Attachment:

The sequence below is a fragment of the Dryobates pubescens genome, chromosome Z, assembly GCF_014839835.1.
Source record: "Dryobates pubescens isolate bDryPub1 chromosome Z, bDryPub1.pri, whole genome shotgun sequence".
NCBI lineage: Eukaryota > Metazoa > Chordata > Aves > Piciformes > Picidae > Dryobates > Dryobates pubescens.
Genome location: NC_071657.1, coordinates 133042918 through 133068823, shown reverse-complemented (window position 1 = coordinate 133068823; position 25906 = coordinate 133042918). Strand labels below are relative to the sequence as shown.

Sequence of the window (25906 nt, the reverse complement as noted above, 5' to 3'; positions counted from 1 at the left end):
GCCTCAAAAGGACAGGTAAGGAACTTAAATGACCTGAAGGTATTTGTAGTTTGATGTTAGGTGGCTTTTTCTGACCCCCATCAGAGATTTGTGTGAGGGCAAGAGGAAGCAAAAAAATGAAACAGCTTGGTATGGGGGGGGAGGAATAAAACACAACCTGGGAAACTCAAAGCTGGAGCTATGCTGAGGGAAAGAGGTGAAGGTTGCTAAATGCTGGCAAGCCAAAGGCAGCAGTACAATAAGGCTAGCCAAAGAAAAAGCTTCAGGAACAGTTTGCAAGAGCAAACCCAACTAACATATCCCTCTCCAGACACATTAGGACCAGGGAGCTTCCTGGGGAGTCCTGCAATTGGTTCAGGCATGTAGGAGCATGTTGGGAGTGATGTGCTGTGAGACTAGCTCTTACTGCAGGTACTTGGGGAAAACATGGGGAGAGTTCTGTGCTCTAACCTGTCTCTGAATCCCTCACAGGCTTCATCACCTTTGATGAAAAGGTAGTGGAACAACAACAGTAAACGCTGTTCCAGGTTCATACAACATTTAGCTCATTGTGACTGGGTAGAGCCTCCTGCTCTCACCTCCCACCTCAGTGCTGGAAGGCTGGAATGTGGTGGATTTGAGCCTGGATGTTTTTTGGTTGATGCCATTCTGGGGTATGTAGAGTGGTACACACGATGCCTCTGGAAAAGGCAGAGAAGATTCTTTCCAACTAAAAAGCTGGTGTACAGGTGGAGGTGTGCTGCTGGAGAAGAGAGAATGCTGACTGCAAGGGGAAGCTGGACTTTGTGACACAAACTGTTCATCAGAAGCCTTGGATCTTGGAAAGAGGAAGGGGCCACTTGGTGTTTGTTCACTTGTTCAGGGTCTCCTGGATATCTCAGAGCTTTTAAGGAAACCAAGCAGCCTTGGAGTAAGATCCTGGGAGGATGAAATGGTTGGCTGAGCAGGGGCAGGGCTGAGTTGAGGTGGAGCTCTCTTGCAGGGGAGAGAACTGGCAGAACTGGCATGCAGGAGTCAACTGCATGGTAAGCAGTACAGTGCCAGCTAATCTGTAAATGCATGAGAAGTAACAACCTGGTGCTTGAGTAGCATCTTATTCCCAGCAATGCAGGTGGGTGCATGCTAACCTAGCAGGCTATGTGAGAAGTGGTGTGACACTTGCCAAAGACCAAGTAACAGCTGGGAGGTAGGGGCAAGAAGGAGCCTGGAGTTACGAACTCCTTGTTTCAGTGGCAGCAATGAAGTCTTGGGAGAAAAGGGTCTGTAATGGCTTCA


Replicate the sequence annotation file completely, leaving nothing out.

The sequence below is a fragment of the Dryobates pubescens genome, chromosome Z, assembly GCF_014839835.1.
Source record: "Dryobates pubescens isolate bDryPub1 chromosome Z, bDryPub1.pri, whole genome shotgun sequence".
NCBI lineage: Eukaryota > Metazoa > Chordata > Aves > Piciformes > Picidae > Dryobates > Dryobates pubescens.
Genome location: NC_071657.1, coordinates 133042918 through 133068823, shown reverse-complemented (window position 1 = coordinate 133068823; position 25906 = coordinate 133042918). Strand labels below are relative to the sequence as shown.

Sequence of the window (25906 nt, the reverse complement as noted above, 5' to 3'; positions counted from 1 at the left end):
GCCTCAAAAGGACAGGTAAGGAACTTAAATGACCTGAAGGTATTTGTAGTTTGATGTTAGGTGGCTTTTTCTGACCCCCATCAGAGATTTGTGTGAGGGCAAGAGGAAGCAAAAAAATGAAACAGCTTGGTATGGGGGGGGAGGAATAAAACACAACCTGGGAAACTCAAAGCTGGAGCTATGCTGAGGGAAAGAGGTGAAGGTTGCTAAATGCTGGCAAGCCAAAGGCAGCAGTACAATAAGGCTAGCCAAAGAAAAAGCTTCAGGAACAGTTTGCAAGAGCAAACCCAACTAACATATCCCTCTCCAGACACATTAGGACCAGGGAGCTTCCTGGGGAGTCCTGCAATTGGTTCAGGCATGTAGGAGCATGTTGGGAGTGATGTGCTGTGAGACTAGCTCTTACTGCAGGTACTTGGGGAAAACATGGGGAGAGTTCTGTGCTCTAACCTGTCTCTGAATCCCTCACAGGCTTCATCACCTTTGATGAAAAGGTAGTGGAACAACAACAGTAAACGCTGTTCCAGGTTCATACAACATTTAGCTCATTGTGACTGGGTAGAGCCTCCTGCTCTCACCTCCCACCTCAGTGCTGGAAGGCTGGAATGTGGTGGATTTGAGCCTGGATGTTTTTTGGTTGATGCCATTCTGGGGTATGTAGAGTGGTACACACGATGCCTCTGGAAAAGGCAGAGAAGATTCTTTCCAACTAAAAAGCTGGTGTACAGGTGGAGGTGTGCTGCTGGAGAAGAGAGAATGCTGACTGCAAGGGGAAGCTGGACTTTGTGACACAAACTGTTCATCAGAAGCCTTGGATCTTGGAAAGAGGAAGGGGCCACTTGGTGTTTGTTCACTTGTTCAGGGTCTCCTGGATATCTCAGAGCTTTTAAGGAAACCAAGCAGCCTTGGAGTAAGATCCTGGGAGGATGAAATGGTTGGCTGAGCAGGGGCAGGGCTGAGTTGAGGTGGAGCTCTCTTGCAGGGGAGAGAACTGGCAGAACTGGCATGCAGGAGTCAACTGCATGGTAAGCAGTACAGTGCCAGCTAATCTGTAAATGCATGAGAAGTAACAACCTGGTGCTTGAGTAGCATCTTATTCCCAGCAATGCAGGTGGGTGCATGCTAACCTAGCAGGCTATGTGAGAAGTGGTGTGACACTTGCCAAAGACCAAGTAACAGCTGGGAGGTAGGGGCAAGAAGGAGCCTGGAGTTACGAACTCCTTGTTTCAGTGGCAGCAATGAAGTCTTGGGAGAAAAGGGTCTGTAATGGCTTCA